Turning on the Check Engine Light is often a topic that car owners try to avoid talking about too much. It can be quite intimidating to see the little light on your vehicle’s dash light up suddenly, but in reality, it’s not something that should immediately paralyze you. By preparing yourself with a little automotive knowledge, a helpful tool, and general information on what this light is really trying to tell you, you will not only gain more peace of mind, but also develop a closer relationship with your vehicle.
Diagnostic Trouble Codes (DTCs) are automotive computer codes stored by the on-board computer diagnostic (OBD) system in your vehicle. There are literally hundreds of different codes that the Check Engine Light can represent. While that sounds daunting, with a little patience, tackling the basic diagnostics will give you useful knowledge about your vehicle and also allow the Check Engine Light to do what it’s really supposed to do – be your guide.
There are two acronyms to keep in mind when trying to find out more about Check Engine Lights. These two acronyms are OBD and DTC.
- Tip: OBD codes refer to almost the same as DTC codes, which is why you will often hear them being exchanged in the auto industry. OBD codes are most often referred to as OBD-II, which has been the type of code since 1996.
Unfortunately, obvious and helpful vehicle symptoms don’t always accompany an illuminated Check Engine Light. Since there are hundreds of possible OBD codes, there are also hundreds of possible reasons for the light, including:
- Computer output circuit problems
- Emission control problems
- Problems in the air and fuel metering systems
- Ignition system faults
- Speed control and idle issues
- Transmission problems
That is why it is important that someone who does not have a lot of automotive knowledge does not assume what a code means. When the Check Engine Light comes on, you should have it checked quickly by a certified mechanic. If your check engine light comes on because of a serious concern, you risk further damaging your car by not fixing the problem right away.
- Warning: If the Check Engine Light comes on and blinks, it indicates a very serious concern. Find a safe place to stop, turn off your car, and have it diagnosed and repaired before continuing to use it.
Insert and read an OBD scanner
The Check Engine light comes on when a fault is detected in one of your vehicle’s monitored systems. To find out why the light is on, you need to read the codes through the OBD port.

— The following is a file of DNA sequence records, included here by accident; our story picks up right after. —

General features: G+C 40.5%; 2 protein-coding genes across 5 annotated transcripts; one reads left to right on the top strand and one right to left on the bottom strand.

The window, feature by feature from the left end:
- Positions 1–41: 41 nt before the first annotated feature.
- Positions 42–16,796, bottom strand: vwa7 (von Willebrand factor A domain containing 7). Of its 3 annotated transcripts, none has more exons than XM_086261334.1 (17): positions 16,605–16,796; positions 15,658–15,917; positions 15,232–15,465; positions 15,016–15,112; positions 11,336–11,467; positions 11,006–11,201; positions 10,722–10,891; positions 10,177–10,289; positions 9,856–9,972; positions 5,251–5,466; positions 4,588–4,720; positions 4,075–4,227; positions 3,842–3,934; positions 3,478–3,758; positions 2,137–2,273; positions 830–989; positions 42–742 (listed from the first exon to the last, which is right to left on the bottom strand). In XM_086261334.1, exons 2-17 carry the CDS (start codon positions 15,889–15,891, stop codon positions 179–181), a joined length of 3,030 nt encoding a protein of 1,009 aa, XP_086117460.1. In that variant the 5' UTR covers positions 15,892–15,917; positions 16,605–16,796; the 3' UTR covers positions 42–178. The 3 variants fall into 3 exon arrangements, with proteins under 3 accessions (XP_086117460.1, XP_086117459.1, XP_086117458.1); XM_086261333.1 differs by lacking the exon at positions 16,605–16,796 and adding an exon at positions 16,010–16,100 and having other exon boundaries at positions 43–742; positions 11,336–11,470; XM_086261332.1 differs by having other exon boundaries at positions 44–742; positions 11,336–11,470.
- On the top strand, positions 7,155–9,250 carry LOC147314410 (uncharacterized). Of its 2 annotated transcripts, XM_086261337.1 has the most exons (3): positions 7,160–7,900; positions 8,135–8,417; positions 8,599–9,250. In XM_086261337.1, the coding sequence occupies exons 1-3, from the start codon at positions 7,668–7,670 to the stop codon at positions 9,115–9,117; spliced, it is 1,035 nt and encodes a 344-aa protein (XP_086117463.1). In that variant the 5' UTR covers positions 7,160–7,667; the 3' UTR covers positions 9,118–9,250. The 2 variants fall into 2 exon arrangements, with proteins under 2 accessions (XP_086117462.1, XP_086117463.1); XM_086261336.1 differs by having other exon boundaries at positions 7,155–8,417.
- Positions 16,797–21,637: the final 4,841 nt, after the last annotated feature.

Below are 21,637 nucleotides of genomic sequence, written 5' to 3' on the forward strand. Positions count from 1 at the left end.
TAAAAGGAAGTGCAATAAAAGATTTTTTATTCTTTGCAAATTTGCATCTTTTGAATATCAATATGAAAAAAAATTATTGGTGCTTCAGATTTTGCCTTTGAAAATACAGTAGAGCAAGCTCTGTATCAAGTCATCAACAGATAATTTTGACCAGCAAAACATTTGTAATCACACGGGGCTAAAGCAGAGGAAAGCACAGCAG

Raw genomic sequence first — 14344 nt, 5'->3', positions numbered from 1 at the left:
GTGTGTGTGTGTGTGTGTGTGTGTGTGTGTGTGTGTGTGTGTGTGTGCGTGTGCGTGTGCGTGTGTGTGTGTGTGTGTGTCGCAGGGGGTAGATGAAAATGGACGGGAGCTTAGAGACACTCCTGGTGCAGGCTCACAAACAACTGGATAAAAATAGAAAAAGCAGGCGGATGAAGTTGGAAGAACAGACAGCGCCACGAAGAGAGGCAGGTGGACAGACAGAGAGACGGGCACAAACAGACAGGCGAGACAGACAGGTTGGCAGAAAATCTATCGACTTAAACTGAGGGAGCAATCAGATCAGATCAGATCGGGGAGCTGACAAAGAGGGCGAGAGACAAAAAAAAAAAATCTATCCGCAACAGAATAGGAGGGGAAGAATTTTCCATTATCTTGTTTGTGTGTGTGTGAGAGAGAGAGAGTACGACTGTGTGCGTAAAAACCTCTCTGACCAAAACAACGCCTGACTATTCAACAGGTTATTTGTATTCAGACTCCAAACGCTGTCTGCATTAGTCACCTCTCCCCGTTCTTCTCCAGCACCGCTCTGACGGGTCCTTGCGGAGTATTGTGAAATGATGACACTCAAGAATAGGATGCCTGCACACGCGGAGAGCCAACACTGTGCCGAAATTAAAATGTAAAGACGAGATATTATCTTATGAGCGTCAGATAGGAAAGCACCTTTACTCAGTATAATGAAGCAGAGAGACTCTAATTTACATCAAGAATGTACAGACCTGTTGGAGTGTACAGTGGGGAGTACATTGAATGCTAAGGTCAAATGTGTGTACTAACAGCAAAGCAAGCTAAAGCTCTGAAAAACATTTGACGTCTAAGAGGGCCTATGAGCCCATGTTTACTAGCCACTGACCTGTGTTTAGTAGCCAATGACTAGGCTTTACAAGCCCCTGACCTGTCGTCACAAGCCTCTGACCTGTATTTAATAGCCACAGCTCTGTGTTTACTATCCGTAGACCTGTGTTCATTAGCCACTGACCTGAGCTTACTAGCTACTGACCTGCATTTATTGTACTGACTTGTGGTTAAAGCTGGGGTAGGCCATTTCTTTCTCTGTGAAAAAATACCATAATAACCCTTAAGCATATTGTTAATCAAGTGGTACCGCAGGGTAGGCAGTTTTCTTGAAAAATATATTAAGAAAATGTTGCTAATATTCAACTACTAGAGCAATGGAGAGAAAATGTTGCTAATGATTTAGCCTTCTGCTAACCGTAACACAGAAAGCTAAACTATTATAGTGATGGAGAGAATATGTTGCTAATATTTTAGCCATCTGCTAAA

You will need an OBD scan tool. The scanner allows you to communicate with the computer and retrieve fault codes. Some scanners can provide information on what the revealed code means, but most will only give a combination of five digits and letters.
Follow these 4 steps to insert and read the OBD scanner:
Step 1: locate your vehicle’s OBD port. The most common mounting location for an OBD port is under the dash on the driver’s side near the pedals.
Legally it has to be within 3 feet of the steering wheel and it should not require tools to access it.
The connector is a 16-pin female connector that is trapezoidal in shape.
Step 2: plug your OBD scan tool into the connector. The male end of the scan tool will only fit one way into the vehicle’s connector.
The scan tool will turn on as soon as it has been connected.
Step 3: read the codes on the computer. Each scan tool will have different instructions on how to operate it, so read yours carefully.
Navigate to a heading called “Read Codes” and select it.
Step 4: record the codes displayed. If there are multiple codes, they may change or you may have to press a button to see the next code.
- Tip: It is very important to write these codes in the same order as they are displayed on the scanner. However, OBD codes will always appear on your scanner when it is connected to the OBD port or Data Link Connector (DLC).
Interpretation of OBD codes
OBD codes may seem complex, but underneath the letters and numbers, you can identify the general cause of your lit Check Engine Light, allowing you to take the next necessary steps.
Step 1: divide your code into sections.
1. The first section is the first character, which is always a letter.
two. The second section is the next character, which is a …